That not withstanding, the president would inspire confidence by securing high profile convictions. Institutions are indispensable in the fight against corruption. And Prof Pat Utomi espouses the fundamentality of institutions and denounces the priority often placed on strong men in nation building. We don’t have institutions yet. They won’t sprout overnight. In the face of rampant impunity and massive looting of treasury, even prosecutions instigated by vindictiveness and partisanship is in the interest of the masses. Selective justice is better than unbridled impunity. Opponents of the government argue that selective justice is borne of corruption. However, every justifiable investigation and prosecution sends a message and raises the bar. The anti corruption agencies will mature and acquire neutrality and professionalism if our multi party democracy remains very competitive.

Of a greater worry is the apparent restriction of efforts to theft of public funds alone. The streets are still littered with brazen corruption. There has been no attempt to create attitudinal change or to raise public consciousness. Policing agencies have continued largely in their old ways. All encompassing predatoriness. The police still collect bribes from motorists in broad daylight. Male Customs officers still frisk and abuse female suspected smugglers at Seme Border. Such conspicuous routine corruption is the corruption the ordinary people encounter. It creates general apathy and cynicism. Opponents of the president question the utility of any war against corruption that lets so much go on daily on the streets.

Broken windows theory would suggest that a meticulous clean up of routine malfeasance will reduce the incidence of more serious crimes . The president was expected to have dealt instant blows to the sign posts of corruption in the society. The nation had looked forward to a new improved war against indiscipline (WAI). He was expected to kick start a social renovation. But the social space has remained dilapidated , dysfunctional and overrun by weeds. So much they say is in the pipeline. We can only hope

The rule of law, and echoes of 1984

Opponents had labeled him an unrepentant dictator. But his supporters had craved a bit of his steel. And they swatted away doubts – a disciplined man would observe the restrictions imposed the system. So they predicted the making of an exemplary democrat. Conscious of his pedigree that spreads jitters, he proclaimed himself loudly – a born again democrat. Buhari’s work was therefore cut out. Be tough, be very tough but be submissive to the rule of law.

The cases of Nnamdi Kanu and Ibrahim Dasuki have proved good tests for the strongman’s democratic conversion. The authorities had rushed to arrest Kanu even before they had done any real investigation on him. Forced to come to court with a poorly strung case, the accused was granted bail after bail. Strangely, the federal government refused to obey the orders of judges before whom it arraigned a citizen of the country.

Dasuki has spent months getting bails and being rearrested. The orders of judges to release him on bail have been openly disobeyed. Government lawyers told the Ecowas court recently that he is being offered personal protection. By an indefinite and arbitrary detention? They even declared him a flight risk. They chose to be oblivious of the fact that the judges that granted these accused persons bail had weighed these issues.

The irony is that in 1984 these actions would have been ‘lawful’. Decrees existed to justify such tyranny. But in 2016, these actions are predicated on no existing law, not even an obnoxious law. Dangerous precedents are being set. Personal freedoms and the sanctity of subsisting judicial decisions are non negotiable.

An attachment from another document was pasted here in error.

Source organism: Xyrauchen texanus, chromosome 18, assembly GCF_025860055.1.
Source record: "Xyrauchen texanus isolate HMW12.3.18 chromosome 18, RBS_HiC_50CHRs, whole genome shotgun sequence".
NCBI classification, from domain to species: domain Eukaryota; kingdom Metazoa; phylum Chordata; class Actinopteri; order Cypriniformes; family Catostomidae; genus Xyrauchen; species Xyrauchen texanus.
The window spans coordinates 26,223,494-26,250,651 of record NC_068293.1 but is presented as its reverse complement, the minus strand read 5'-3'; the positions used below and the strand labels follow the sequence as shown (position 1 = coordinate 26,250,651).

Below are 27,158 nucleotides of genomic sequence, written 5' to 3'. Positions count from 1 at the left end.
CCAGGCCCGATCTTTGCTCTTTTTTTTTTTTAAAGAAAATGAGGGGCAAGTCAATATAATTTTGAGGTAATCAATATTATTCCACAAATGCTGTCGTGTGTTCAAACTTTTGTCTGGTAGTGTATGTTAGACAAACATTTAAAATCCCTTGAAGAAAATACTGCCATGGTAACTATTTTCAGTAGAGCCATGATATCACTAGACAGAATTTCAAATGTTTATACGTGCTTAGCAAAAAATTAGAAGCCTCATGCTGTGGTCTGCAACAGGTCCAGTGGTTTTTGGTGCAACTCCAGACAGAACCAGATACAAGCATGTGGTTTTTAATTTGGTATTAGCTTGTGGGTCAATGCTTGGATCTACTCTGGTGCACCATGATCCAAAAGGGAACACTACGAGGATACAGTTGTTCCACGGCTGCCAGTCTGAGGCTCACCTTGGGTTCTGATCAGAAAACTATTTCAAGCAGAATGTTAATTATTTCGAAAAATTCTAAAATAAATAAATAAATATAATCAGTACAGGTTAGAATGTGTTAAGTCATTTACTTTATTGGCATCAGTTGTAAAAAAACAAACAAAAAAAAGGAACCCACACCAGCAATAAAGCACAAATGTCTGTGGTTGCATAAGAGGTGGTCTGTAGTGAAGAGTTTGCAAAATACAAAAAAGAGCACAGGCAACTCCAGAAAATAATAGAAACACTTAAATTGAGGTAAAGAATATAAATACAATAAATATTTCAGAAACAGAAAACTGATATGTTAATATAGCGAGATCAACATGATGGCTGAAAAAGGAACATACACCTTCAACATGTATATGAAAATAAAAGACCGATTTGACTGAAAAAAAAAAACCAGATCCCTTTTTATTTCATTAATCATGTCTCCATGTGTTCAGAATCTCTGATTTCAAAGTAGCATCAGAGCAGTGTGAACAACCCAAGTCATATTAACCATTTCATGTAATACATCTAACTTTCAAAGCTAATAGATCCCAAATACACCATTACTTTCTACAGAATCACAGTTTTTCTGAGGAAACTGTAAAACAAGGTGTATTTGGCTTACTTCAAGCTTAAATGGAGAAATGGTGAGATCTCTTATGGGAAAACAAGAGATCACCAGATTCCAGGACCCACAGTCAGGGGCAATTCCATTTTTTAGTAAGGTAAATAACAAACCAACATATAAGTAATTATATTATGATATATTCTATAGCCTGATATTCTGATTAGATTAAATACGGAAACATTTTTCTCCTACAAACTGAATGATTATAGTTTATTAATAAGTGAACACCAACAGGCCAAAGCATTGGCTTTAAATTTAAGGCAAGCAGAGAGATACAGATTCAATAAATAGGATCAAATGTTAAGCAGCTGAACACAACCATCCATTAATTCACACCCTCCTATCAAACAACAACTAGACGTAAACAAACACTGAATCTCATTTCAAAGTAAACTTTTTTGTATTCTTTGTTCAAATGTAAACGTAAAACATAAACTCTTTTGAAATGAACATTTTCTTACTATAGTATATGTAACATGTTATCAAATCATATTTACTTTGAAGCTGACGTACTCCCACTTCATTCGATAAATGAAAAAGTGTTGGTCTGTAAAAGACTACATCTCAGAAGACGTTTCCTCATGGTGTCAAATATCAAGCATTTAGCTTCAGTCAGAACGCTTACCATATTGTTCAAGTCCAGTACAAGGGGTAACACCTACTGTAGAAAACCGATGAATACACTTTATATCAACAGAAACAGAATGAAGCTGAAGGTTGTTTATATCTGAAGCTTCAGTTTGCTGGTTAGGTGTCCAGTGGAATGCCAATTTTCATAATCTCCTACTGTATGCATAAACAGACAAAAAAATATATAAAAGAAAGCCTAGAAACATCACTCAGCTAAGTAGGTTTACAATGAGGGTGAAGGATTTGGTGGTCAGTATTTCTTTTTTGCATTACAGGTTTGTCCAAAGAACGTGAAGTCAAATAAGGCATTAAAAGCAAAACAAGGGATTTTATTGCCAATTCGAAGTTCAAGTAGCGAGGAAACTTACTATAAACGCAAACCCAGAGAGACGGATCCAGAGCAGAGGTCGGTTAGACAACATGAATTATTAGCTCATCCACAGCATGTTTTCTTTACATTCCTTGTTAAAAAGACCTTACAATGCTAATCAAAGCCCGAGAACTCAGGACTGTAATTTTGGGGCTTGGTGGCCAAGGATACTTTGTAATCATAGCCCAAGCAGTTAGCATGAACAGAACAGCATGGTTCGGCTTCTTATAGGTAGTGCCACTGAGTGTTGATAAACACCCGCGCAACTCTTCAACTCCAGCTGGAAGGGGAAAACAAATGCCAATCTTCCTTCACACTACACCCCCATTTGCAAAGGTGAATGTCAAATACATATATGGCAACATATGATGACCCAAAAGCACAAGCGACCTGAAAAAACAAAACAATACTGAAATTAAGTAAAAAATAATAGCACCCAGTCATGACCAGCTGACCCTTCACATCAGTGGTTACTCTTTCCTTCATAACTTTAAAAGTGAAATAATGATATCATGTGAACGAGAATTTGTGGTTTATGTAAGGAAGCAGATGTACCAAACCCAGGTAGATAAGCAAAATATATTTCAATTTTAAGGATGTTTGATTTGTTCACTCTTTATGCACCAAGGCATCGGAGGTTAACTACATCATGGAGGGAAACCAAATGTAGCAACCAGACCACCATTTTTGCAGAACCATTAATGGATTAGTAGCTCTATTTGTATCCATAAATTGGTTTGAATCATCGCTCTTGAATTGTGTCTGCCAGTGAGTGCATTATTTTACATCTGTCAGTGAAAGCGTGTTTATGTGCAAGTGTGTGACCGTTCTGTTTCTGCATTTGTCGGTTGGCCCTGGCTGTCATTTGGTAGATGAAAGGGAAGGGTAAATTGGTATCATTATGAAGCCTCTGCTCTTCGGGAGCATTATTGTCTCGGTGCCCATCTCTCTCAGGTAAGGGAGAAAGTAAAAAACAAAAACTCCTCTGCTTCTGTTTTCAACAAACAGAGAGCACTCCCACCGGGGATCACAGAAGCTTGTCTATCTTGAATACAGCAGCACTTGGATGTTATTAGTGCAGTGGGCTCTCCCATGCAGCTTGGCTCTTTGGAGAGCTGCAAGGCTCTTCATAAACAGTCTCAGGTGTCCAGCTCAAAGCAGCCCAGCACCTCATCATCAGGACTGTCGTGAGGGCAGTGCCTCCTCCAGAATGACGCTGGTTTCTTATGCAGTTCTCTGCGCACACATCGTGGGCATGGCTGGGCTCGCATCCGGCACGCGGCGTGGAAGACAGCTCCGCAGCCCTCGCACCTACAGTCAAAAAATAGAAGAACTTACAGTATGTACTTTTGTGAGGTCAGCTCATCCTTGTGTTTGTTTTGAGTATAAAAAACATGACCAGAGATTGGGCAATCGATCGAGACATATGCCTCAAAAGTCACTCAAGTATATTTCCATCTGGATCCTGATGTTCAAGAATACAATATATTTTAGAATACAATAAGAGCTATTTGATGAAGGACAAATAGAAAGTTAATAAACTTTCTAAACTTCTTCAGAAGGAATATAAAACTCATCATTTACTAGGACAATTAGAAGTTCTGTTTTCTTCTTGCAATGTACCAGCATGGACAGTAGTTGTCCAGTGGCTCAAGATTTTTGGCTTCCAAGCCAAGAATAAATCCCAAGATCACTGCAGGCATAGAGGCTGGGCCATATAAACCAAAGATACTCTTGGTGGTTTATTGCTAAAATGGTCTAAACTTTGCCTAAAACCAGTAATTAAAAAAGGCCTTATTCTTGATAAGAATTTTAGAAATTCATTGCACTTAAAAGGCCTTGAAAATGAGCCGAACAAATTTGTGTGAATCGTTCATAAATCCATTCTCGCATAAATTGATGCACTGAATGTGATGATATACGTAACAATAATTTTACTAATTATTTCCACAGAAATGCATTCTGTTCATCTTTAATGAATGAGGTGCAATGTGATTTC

Many would argue that a few excesses are excusable to retrieve the streets from the stranglehold of crime. NYPD’s proven successes would recommend that in the face of very weak institutions and overwhelming crime rate, crime control ethics must trump due process considerations. But the problem in African settings is that such arbitrariness always opens the door to unmitigated political persecution and ultimate instability.

Foreign Relations

The president’s integrity is widely acclaimed. He enjoys the respect and co operation of world leaders. His supporters share the optimism that the world would render to this government all the help it needs to succeed. The president has been accused of truancy by critics. He has set a record of the most foreign trips by any president in one year. The preoccupation with foreign trips is not an exercise in frugality, they protested.

While he is yet to articulate a clear foreign policy direction , he has made concerted efforts to pressure the West to repatriate the country’s stolen wealth. He has improved the West’s perception of our military’s efficiency and ethical orientation. Military co operation, support and trainings have resumed with many western countries and these have proved invaluable to the sustenance of our momentum against the insurgents. The recognition by the West that the government is checking impunity and applying resources frugally would help to attract the loans and assistance we need to finance our budget, to re-stimulate our economy. Without these loans it’s unlikely we can engage in any meaningful economic diversification.

One year after

Change hasn’t come. The worst, economic analysts say, is yet to come. A full blown economic crisis is imminent. Are the masses braced for a hit? The majority are optimistic that real growth will start after this storm. Their confidence in the president is long-suffering. President Buhari will surmount these early difficulties.


Comments expressed here do not reflect the opinions of vanguard newspapers or any employee thereof.